The UK Green Building Council (UKGBC) has published a new report showing how a stamp duty incentive could help transform the energy and carbon performance of UK homes.
A housing market catalyst to drive carbon emission reductions: Low energy adjustment to Stamp Duty Land Tax demonstrates how a modest adjustment to Stamp Duty Land Tax could catalyse and drive the market to deliver both energy-efficiency improvements and low-carbon heat and power, while also being revenue neutral to HM Treasury.
Grants could then be focused on early and ambitious adopters, it says, supporting lower-income households, accelerating scale-up and driving down costs, with financial products used to help those who are asset-rich but cash-limited.
The UKGBC says a big shift is needed to change behaviour, improve energy efficiency, and switch to low-carbon heat; but that there is currently a market failure, with householders lacking motivation to undertake improvements at the rate needed and the cost of fuel bills rarely being factored into the price of a home.
The UKGBC said: “Though by no means a ‘silver bullet’, we firmly believe that a stamp duty incentive would drive a value differential in favour of more energy-efficient homes and embed energy efficiency into the decision-making process of homebuyers.
“Without it, we won’t be on track to decarbonise our housing stock or meet our climate and energy targets.”
Jenny Holland, the UKGBC’s Public Affairs and Policy specialist, said: “The UK’s homes are some of the oldest and least energy efficient in Europe – and they must be decarbonised if we’re to meet our net-zero target.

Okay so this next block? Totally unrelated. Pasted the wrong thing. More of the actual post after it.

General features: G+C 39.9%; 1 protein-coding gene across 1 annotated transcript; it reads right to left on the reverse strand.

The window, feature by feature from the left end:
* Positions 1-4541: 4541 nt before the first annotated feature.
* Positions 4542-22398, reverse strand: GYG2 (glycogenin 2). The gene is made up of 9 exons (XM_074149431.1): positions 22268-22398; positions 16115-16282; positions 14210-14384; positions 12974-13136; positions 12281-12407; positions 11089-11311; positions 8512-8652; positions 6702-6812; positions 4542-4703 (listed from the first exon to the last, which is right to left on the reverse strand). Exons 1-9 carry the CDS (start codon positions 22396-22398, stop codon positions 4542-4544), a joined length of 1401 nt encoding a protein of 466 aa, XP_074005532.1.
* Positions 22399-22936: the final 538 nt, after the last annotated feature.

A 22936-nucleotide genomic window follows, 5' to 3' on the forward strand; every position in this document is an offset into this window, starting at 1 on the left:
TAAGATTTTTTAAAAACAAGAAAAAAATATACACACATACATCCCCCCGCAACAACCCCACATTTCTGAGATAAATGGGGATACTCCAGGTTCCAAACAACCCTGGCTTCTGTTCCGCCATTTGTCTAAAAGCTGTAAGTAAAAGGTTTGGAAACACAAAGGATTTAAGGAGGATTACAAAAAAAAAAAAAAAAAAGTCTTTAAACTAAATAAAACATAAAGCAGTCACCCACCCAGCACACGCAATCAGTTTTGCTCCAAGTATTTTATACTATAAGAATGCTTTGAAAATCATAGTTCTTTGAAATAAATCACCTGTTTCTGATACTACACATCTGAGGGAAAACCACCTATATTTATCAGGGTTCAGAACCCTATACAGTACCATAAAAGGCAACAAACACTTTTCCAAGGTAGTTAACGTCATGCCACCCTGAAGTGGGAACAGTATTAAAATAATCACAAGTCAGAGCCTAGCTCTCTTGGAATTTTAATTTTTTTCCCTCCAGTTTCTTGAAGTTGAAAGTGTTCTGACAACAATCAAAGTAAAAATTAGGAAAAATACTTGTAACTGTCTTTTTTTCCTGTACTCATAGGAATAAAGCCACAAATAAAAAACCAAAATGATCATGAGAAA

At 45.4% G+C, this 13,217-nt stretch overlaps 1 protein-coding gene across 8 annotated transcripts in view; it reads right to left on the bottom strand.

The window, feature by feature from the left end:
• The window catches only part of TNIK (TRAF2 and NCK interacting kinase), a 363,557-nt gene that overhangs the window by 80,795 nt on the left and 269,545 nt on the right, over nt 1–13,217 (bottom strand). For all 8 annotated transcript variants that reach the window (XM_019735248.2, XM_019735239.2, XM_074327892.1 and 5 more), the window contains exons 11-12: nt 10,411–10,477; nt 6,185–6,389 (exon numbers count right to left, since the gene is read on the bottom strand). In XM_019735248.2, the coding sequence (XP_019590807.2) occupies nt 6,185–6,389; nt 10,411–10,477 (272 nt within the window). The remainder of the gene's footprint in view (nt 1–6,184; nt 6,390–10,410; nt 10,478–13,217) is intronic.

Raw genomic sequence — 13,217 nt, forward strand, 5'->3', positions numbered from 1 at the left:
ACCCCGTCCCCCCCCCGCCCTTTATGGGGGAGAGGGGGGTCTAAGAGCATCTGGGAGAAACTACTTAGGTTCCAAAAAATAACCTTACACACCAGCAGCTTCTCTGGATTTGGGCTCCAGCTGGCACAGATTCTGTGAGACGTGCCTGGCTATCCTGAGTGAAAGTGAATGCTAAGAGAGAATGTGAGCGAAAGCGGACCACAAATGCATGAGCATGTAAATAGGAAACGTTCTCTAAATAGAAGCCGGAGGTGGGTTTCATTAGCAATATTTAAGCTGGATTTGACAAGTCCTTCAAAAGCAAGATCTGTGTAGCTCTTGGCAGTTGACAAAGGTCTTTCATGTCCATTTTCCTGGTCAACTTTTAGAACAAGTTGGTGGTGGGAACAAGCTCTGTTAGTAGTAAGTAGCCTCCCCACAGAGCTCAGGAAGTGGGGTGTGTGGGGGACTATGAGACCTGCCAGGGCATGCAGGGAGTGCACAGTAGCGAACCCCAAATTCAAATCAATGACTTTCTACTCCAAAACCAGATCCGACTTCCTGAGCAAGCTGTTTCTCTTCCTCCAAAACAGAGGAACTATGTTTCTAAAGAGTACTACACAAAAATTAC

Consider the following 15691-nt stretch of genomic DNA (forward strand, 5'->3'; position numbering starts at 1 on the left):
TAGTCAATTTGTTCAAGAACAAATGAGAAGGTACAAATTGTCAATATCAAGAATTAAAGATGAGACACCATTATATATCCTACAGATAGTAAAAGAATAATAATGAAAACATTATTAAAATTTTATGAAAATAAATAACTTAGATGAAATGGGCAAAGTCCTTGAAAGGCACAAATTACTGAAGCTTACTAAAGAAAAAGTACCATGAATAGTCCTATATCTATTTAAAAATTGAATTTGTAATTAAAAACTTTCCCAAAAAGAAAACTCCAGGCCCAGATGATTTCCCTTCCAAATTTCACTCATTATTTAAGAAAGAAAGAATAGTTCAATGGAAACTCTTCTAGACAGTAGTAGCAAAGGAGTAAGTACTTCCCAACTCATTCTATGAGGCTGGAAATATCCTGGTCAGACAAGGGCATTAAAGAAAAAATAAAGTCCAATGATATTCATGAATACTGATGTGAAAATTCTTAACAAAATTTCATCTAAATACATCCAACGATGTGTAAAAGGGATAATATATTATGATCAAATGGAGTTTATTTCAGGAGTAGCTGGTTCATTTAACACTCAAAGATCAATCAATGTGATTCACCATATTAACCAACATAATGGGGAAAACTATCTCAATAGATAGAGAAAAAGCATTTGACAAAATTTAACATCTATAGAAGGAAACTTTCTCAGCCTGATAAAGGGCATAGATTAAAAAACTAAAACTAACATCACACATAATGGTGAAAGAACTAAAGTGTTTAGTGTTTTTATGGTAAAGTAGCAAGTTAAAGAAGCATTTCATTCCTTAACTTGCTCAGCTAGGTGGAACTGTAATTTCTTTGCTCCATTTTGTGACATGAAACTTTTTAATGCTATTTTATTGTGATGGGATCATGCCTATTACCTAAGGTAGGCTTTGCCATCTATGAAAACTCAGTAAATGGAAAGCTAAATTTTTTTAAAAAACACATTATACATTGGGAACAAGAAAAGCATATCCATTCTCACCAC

“However, currently householders aren’t incentivised to act – in part because energy efficiency isn’t properly rewarded in the homebuying market.
“That’s why we need a new stamp duty incentive, which will make energy efficient homes cheaper to buy and poorer-performing ones less attractive to purchasers.
“Properly designed, the incentive can be made revenue-neutral to the Treasury and would be very easy to administer.
“Decarbonising our housing stock is important not just for tackling climate change, but because it makes our homes cheaper to run and healthier to live in.
“A stamp duty incentive would build a thriving retrofit market, supporting green jobs, boosting household spending and bringing down fuel bills.”
She added: “Crucially, it would embed energy efficiency into the decision-making process of homebuyers and drive a value differential in the property market as a whole.
“The government should show international leadership and introduce a stamp duty incentive ahead of COP 26.”
Accompanying the report is an illustrative SDLT Energy Adjustment Calculator, with over 60 worked examples showing how the incentive would work in practice.
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